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When Madhavrao Scindia campaigned against his mother, Kanshi Ram asked for a rupee from voters: Book

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NEW DELHI, April 28: As poll fever is gripping the country, a new book provides many election-related nuggets of the past like Madhavrao Scindia’s panache while canvassing against his mother, Kanshi Ram asking for a rupee from his voters as pledge and NT Rama Rao’s histrionics in broken Hindi.

During the campaigning for the 1989 Lok Sabha elections, Madhavrao waged a battle to prevent the Guna seat from going to his mother – senior BJP leader and matriarch of the Gwalior royal family Vijayaraje Scindia.

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Similarly, the target of Vijayaraje’s broadside was not Rajiv Gandhi or the Congress candidate pitted against her, but her son Madhavrao, the Congress heavyweight defending his parliamentary seat in adjacent Gwalior, says writer-journalist Bhaskar Roy in his political memoir “Fifty Year Road”.

“Ask your Maharaja why things have not happened. Where’s development? If someone throws bricks at us, we will retaliate with stones,” the Rajmata would keep blasting away.

“The widow of Maharaja Jivajirao Scindia – the last feudatory ruler of the princely state of Gwalior -Vijayaraje in her younger days, as old photographs would testify, was an elegant princess lending grace to the royal palace. Her visceral antagonism towards her only son was indeed intriguing,” writes Roy.

“It could not be explained by their political differences alone. Many said she had been deeply hurt by her son’s decision to switch over to Congress at the beginning of his political career. She had been grooming him as a future leader of the Jan Sangh, the previous incarnation of the BJP.

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“The rift, those privy to palace affairs said, had been caused by the tussle over managing the royal family’s enormous assets. She had been stung, she said, by her son’s attempt to get her defeated in the election,” the book says.

Madhavrao, however, thought his mother played into the hands of the BJP which was “simply misusing her position”.

Roy also writes also how the then Andhra Pradesh chief minister NT Rama Rao was a tough challenger to Rajiv Gandhi as he tried to unite all anti-Congress forces.

At one public meeting in Haryana, supporters of Devi Lal — who went on to become India’s deputy prime minister later — had spread the word about “Tau’s friend from down south” campaigning for them, in a reference to NTR.

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However, NTR was not comfortable either in Hindi or English, Roy says.

“At one point, NTR addressed a gathering in a Hindi the farmers could hardly follow. One or two phrases, however, stayed with them. ‘Congress ko ukhar phaenko,’ he roared, with filmy histrionics,” the book says.

Roy then goes on to mention Kanshi Ram’s electoral foray in the high-profile parliamentary byelection from Allahabad in 1988.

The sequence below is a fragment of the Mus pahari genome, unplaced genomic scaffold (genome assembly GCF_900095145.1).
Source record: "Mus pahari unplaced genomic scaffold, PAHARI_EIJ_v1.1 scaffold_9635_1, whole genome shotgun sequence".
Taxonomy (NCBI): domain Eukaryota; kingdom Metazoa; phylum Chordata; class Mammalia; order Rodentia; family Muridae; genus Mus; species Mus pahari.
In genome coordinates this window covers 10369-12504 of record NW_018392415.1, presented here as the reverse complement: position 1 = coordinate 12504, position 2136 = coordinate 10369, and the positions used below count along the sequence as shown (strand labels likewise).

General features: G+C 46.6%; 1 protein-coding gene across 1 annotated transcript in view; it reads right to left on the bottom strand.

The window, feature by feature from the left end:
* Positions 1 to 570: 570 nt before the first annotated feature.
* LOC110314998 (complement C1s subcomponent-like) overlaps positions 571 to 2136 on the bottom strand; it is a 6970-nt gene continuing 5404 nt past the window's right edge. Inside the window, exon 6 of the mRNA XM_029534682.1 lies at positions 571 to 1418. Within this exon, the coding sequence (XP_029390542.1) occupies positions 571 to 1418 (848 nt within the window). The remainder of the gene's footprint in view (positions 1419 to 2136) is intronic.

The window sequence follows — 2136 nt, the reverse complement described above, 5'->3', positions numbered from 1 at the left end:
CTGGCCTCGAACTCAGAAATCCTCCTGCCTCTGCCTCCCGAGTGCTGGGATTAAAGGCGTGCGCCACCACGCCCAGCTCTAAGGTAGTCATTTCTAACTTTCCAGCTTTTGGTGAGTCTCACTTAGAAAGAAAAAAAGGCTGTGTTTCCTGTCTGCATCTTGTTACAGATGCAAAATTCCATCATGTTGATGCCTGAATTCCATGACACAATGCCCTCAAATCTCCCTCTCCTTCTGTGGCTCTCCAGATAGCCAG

Pitted against VP Singh and Sunil Shastri of Congress, Kanshi Ram polled an impressive 72,000 votes but managed to secure only the third position. Singh won that contest.

“Cash and liquor flow to garner votes for the big political parties. In Allahabad, I asked every voter to give me a one-rupee note to pledge their support to me. One Vote One Note – I gave that slogan,” the book quotes Kanshi Ram as saying.

In the book, published by Jaico, Roy looks at half a century in India’s life from the mid-60s onward.

“Fifty Year Road”, he says, is about a series of upheavals that had milestoned India’s contemporary history and appeared like a panorama before the author.

He talks about the Naxalbari uprising, 1971 Bangladesh Liberation War, George Fernandes’ historic rail strike, the Emergency, Operation Bluestar, Indira Gandhi’s assassination, Rajiv Gandhi’s push for technology, his ghastly killing by the LTTE terrorists, the rise of the Hindu right, the Babri Masjid demolition, Sonia Gandhi and Manmohan Singh’s stewardship of the UPA, and Narendra Modi’s ascent to power.

Besides Rajiv Gandhi, Madhavrao Scindia, NTR and V P Singh, among the other personalities portrayed in the book are: Atal Bihari Vajpayee, Jyoti Basu, Siddhartha Shankar Ray, Charu Majumdar, Manmohan Singh, L K Advani, Sonia Gandhi, Amitabh Bachchan, and Narendra Modi.

On Friday, a ‘critical conversation’ around the book was held at the India International Centre here in which former BSF DG Prakash Singh, former diplomat Navtej Sarna, Jamia Millia Islamia professor Anuradha Ghosh and the author participated.

Singh recalled that when the Naxalbari uprising flared up in the late 1960s, Intelligence Bureau bosses asked him to study the problem critically.

“When I first met (the principal Naxalite ideologue) Charu Majumdar in the Lalbazar (Kolkata Police headquarters) lock-up, my first reaction was how such a ‘dubla-patla’ (lean and thin) man could trigger political turmoil in a large part of the country,” he said.

He said the portrayal of Naxalite insurgency in the book was “authentic and an accurate reflection” of the ground reality.

Sarna agreed with Roy that the large-scale anti-Sikh violence that had erupted in the wake of Indira Gandhi’s assassination, should be called a pogrom and not a ‘riot’.

According to Ghosh, the book stood out because of its insights into the political world. She pointed out that little anecdotes traced out with the writer’s observant eye had added a new layer of meaning to the book. (PTI)

 

 

 

 

 

 

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